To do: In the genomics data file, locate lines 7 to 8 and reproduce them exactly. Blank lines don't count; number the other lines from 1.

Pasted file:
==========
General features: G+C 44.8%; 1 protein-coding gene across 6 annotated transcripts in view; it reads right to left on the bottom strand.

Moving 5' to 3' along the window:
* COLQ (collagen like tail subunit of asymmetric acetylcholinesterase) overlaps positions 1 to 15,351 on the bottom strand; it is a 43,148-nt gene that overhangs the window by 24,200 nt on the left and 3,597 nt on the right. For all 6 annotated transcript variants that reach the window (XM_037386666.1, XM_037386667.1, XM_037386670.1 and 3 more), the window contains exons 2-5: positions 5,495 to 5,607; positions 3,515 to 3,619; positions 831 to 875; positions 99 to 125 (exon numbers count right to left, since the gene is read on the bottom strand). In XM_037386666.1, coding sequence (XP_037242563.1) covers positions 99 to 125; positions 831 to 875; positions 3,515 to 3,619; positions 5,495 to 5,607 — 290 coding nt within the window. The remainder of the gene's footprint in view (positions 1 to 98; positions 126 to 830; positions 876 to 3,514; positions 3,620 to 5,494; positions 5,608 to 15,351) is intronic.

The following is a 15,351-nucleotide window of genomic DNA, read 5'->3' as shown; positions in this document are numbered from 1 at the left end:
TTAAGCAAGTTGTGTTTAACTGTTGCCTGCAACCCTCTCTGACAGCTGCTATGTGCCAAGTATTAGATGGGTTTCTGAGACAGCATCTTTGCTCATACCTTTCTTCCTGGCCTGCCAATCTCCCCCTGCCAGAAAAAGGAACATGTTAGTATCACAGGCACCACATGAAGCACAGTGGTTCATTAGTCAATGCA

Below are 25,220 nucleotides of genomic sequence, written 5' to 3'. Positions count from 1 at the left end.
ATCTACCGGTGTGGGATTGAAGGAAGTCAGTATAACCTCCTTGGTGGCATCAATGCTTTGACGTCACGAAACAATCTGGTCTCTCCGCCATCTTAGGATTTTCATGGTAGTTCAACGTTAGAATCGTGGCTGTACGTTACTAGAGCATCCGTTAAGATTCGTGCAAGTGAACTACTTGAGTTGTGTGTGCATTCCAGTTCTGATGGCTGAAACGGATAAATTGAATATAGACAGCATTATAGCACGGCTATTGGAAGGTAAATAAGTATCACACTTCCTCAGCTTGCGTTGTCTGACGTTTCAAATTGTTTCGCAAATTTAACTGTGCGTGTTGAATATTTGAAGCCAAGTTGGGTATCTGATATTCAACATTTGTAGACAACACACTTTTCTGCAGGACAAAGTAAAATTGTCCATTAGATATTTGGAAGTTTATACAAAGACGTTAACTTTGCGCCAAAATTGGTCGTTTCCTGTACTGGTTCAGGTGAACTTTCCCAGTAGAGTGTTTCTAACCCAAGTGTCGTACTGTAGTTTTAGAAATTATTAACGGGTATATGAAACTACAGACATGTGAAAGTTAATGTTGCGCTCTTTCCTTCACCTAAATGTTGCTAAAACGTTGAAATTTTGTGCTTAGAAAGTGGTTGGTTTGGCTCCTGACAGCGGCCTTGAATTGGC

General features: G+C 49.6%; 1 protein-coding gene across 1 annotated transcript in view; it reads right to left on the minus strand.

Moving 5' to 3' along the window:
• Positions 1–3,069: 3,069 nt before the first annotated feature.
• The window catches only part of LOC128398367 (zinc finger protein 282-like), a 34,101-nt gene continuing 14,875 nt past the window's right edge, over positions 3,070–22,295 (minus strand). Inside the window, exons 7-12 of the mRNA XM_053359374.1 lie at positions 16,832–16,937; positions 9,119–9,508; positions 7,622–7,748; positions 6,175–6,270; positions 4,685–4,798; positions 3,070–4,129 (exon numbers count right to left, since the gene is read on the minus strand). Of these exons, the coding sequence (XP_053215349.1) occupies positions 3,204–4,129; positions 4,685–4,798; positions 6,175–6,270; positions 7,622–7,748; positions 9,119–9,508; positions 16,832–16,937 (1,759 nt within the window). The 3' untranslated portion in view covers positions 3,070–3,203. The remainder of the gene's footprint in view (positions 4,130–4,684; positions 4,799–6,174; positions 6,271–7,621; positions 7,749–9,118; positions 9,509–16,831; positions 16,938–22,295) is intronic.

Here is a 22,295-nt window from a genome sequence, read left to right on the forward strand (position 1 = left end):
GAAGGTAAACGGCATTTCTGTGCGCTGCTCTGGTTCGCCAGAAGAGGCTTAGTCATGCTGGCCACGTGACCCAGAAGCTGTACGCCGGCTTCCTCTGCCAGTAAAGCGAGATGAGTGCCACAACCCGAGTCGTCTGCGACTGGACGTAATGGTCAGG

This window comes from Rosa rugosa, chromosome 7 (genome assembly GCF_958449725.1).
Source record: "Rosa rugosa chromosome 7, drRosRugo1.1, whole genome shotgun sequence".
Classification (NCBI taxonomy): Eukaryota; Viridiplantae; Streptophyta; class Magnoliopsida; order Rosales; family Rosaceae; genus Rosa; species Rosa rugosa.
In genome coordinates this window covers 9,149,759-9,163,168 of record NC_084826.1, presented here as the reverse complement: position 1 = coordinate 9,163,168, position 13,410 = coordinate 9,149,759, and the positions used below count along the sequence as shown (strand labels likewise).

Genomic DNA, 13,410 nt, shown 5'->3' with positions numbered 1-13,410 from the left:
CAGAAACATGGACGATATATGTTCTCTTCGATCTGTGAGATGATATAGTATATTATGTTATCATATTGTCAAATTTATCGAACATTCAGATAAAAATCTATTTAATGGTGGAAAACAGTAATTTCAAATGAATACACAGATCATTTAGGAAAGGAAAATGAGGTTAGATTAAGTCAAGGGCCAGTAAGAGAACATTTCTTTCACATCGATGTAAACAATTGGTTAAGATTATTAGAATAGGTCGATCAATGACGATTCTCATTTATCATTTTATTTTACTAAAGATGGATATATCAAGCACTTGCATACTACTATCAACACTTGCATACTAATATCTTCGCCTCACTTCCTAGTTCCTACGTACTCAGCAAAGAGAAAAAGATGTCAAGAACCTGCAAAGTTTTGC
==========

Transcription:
ATCTACCGGTGTGGGATTGAAGGAAGTCAGTATAACCTCCTTGGTGGCATCAATGCTTTGACGTCACGAAACAATCTGGTCTCTCCGCCATCTTAGGATTTTCATGGTAGTTCAACGTTAGAATCGTGGCTGTACGTTACTAGAGCATCCGTTAAGATTCGTGCAAGTGAACTACTTGAGTTGTGTGTGCATTCCAGTTCTGATGGCTGAAACGGATAAATTGAATATAGACAGCATTATAGCACGGCTATTGGAAGGTAAATAAGTATCACACTTCCTCAGCTTGCGTTGTCTGACGTTTCAAATTGTTTCGCAAATTTAACTGTGCGTGTTGAATATTTGAAGCCAAGTTGGGTATCTGATATTCAACATTTGTAGACAACACACTTTTCTGCAGGACAAAGTAAAATTGTCCATTAGATATTTGGAAGTTTATACAAAGACGTTAACTTTGCGCCAAAATTGGTCGTTTCCTGTACTGGTTCAGGTGAACTTTCCCAGTAGAGTGTTTCTAACCCAAGTGTCGTACTGTAGTTTTAGAAATTATTAACGGGTATATGAAACTACAGACATGTGAAAGTTAATGTTGCGCTCTTTCCTTCACCTAAATGTTGCTAAAACGTTGAAATTTTGTGCTTAGAAAGTGGTTGGTTTGGCTCCTGACAGCGGCCTTGAATTGGC

General features: G+C 49.6%; 1 protein-coding gene across 1 annotated transcript in view; it reads right to left on the minus strand.